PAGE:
The danger: Cadmium, a carcinogenic heavy metal often found in cheap jewelry and some contaminated makeup products, helps fuel breast cancer. Breast cancer cells exposed to cadmium expressed increased levels of a protein that helps cancer spread more easily throughout the body, according to research presented at the 2012 annual meeting of the American Society for Biochemistry and Molecular Biology.
Safer solution: User fewer makeup products to reduce your exposure. When applying blush or powders, use a sponge instead of a brush to reduce the amount you breathe in.
The danger: In a study published in Environmental Health Perspectives, Canadian researchers found that women exposed to the highest levels of air pollution were nearly twice as likely to develop breast cancer as women living in the least polluted areas.
Safer solution: Telecommute whenever possible to cut back on air pollution. The American Lung Association also suggests avoiding burning fires in a home fireplace or woodstove because they create dangerous particulate pollution. Burning leaves also creates air pollution, so compost or mulch them instead of setting fall leaves ablaze.
Read More: Air Pollution Raises Breast Cancer Risk
The danger: Some pesticides used to grow food are labeled as human carcinogens. Other studies have found these agrochemicals have the ability to stimulate breast cancer cell growth or cause mammary tumors in animal studies.
Safer solution: Eat organic whenever possible. The gold standard is organic food grown locally, which also keeps pesticides out of your community's air and water supplies.
Read More: The Truth about Organic
The danger: Bisphenol A, or BPA, is used in the can liner of most canned drinks and foods in the United States. A known hormone disruptor, BPA is linked to a higher risk of breast cancer. A 2012 study found monkeys exposed to BPA while pregnant were most likely to give birth to little girls with dense breasts, a known risk factor for breast cancer later in life.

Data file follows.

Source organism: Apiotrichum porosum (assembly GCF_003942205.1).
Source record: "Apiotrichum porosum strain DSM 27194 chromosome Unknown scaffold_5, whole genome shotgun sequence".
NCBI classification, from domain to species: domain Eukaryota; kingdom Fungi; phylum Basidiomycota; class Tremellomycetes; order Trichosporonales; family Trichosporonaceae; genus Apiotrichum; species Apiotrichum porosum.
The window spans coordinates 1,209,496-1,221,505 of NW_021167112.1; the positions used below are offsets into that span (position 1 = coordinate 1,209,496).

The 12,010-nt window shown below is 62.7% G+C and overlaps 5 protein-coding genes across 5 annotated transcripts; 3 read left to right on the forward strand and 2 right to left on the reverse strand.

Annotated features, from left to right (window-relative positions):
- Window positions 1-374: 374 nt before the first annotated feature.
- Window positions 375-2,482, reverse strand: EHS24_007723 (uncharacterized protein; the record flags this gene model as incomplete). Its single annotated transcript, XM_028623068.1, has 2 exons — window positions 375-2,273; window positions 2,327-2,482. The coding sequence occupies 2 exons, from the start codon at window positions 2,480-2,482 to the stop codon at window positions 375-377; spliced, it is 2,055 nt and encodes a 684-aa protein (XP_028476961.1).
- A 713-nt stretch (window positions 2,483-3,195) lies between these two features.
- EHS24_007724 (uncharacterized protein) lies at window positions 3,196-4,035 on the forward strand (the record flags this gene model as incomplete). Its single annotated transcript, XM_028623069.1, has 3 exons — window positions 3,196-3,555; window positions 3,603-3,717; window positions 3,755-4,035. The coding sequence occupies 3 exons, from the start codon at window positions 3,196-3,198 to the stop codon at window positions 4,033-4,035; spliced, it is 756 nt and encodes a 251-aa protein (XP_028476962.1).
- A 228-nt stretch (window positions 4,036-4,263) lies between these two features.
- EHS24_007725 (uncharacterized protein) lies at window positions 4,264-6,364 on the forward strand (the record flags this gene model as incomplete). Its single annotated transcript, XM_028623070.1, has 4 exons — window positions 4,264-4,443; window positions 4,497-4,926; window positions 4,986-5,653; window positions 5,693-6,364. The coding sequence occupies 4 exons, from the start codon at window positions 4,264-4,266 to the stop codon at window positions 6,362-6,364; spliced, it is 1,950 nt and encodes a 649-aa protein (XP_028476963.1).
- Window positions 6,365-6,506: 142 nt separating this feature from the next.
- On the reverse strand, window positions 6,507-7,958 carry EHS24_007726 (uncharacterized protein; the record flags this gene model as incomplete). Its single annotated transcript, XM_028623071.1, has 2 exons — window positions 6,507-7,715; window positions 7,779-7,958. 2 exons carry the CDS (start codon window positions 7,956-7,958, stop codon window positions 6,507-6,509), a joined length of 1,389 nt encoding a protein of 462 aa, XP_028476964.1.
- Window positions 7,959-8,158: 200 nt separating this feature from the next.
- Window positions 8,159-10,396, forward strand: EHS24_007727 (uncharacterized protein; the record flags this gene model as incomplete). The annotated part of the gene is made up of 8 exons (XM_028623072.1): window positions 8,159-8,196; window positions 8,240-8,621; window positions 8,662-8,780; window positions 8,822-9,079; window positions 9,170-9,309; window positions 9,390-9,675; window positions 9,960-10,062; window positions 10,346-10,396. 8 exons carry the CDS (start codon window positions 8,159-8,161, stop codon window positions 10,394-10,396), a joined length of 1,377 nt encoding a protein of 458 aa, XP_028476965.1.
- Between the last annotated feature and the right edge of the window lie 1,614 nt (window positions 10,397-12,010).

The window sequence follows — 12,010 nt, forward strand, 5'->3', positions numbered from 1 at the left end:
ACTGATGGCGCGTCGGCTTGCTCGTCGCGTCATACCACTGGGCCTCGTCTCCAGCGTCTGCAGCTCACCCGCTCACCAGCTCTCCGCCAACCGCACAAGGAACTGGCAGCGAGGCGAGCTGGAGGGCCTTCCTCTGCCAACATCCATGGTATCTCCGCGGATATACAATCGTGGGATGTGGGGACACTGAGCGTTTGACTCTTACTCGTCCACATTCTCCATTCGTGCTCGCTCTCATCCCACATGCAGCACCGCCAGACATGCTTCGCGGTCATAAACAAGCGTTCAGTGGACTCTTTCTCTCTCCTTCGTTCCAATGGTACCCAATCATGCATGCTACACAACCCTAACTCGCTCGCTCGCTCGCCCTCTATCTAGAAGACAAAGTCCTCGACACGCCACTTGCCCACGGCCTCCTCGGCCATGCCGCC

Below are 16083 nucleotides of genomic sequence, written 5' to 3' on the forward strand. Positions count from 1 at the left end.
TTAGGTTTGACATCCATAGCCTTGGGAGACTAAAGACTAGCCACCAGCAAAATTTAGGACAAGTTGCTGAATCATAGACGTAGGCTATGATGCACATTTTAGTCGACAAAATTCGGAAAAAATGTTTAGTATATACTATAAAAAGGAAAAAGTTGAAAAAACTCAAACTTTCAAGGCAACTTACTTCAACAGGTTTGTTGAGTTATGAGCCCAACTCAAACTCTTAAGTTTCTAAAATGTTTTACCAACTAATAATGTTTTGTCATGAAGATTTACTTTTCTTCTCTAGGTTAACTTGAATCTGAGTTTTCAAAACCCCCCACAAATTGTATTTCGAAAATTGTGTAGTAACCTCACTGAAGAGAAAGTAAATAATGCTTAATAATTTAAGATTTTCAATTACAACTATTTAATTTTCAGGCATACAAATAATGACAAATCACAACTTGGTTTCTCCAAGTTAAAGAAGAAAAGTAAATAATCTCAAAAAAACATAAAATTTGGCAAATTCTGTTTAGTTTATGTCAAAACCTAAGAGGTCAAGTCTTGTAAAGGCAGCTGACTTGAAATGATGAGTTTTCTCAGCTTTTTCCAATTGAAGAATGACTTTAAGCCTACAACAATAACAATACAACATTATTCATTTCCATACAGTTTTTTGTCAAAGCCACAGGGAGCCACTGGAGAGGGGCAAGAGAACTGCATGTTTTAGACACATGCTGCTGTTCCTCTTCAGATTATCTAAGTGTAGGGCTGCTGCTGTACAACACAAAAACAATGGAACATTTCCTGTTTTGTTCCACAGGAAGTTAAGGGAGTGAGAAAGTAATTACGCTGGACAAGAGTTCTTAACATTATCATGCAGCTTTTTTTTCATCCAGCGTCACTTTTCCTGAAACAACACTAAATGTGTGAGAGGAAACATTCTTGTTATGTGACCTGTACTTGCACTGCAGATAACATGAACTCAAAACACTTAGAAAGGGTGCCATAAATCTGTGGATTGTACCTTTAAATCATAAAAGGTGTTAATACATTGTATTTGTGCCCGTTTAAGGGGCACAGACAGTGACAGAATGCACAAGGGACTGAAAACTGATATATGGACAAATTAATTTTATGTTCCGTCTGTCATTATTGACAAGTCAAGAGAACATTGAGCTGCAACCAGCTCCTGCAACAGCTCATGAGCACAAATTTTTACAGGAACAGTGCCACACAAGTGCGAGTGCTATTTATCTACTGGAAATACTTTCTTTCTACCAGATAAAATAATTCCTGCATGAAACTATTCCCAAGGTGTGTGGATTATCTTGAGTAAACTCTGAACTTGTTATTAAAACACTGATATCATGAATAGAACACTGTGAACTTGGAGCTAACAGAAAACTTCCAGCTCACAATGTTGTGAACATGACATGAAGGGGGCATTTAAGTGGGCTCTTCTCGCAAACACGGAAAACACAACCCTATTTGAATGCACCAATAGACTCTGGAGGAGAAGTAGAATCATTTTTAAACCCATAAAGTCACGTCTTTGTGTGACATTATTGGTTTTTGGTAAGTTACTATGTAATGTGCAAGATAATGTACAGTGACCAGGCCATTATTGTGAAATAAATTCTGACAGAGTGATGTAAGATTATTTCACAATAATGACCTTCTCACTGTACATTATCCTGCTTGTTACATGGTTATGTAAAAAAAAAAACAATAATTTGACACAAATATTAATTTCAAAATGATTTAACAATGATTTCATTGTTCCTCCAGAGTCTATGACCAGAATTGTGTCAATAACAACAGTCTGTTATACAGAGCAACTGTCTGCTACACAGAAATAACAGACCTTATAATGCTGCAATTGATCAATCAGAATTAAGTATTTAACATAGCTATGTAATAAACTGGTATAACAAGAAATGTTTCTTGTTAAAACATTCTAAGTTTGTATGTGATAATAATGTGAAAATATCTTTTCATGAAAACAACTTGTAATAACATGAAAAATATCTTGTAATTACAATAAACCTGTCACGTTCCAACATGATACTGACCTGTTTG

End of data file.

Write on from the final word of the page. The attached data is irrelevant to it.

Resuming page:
Safer solution: Choose fresh or frozen food whenever possible and avoid No. 7 plastics, which could harbor BPA. Say no to trivial cash receipts, as well, since most thermal receipts are coated in BPA. (Be wary of BPA-free claims for packaging—researchers say the replacements could be just as dangerous as BPA, or worse.)
Read More: BPA's Long-, Long-, Long-Lasting Effects
Certain Driveway Sealants
The danger: Polycyclic aromatic hydrocarbons (PAHs) are a group of chemicals that occur naturally in coal, crude oil, and gasoline. Used in some private driveway sealants that contain coal tar, PAHs have been shown to increase the risk of breast cancer.
Safer solution: Since PAHs can easily be tracked into the house, take your shoes off at the door. If you seal your driveway, use coal-tar-free versions or, better yet, use permeable paving solutions like gravel.
Read More: The Most Toxic Thing Your Neighbor May Be Using
Mold & Mildew Cleaners
The danger: In a study published in Environmental Health, Silent Spring Institute researchers found women who used air fresheners and cleaned using mold-and-mildew-attacking cleaners (particularly bleach-based ones) were more likely to develop breast cancer compared to women who nixed these questionable household products.
Safer solution: Try this basic bathroom cleaner: Dissolve baking soda in water for spraying or sponging (1/8 cup per quart of water), sprinkle it dry on a damp sponge, or, for tough areas, make it into a paste with a little water. Baking soda has been found to kill certain types of mildew, and for the types it can't kill, its mild abrasiveness allows you to scrub the stuff away. It's safe for most surfaces, but you might want to test a small area first if you have any doubts. Apply the baking soda, either in spray or paste form, leave it alone for an hour or so, and then scrub with a soft brush or old toothbrush. Wipe and rinse well when finished.
Read More: How to Get Rid of Mold Naturally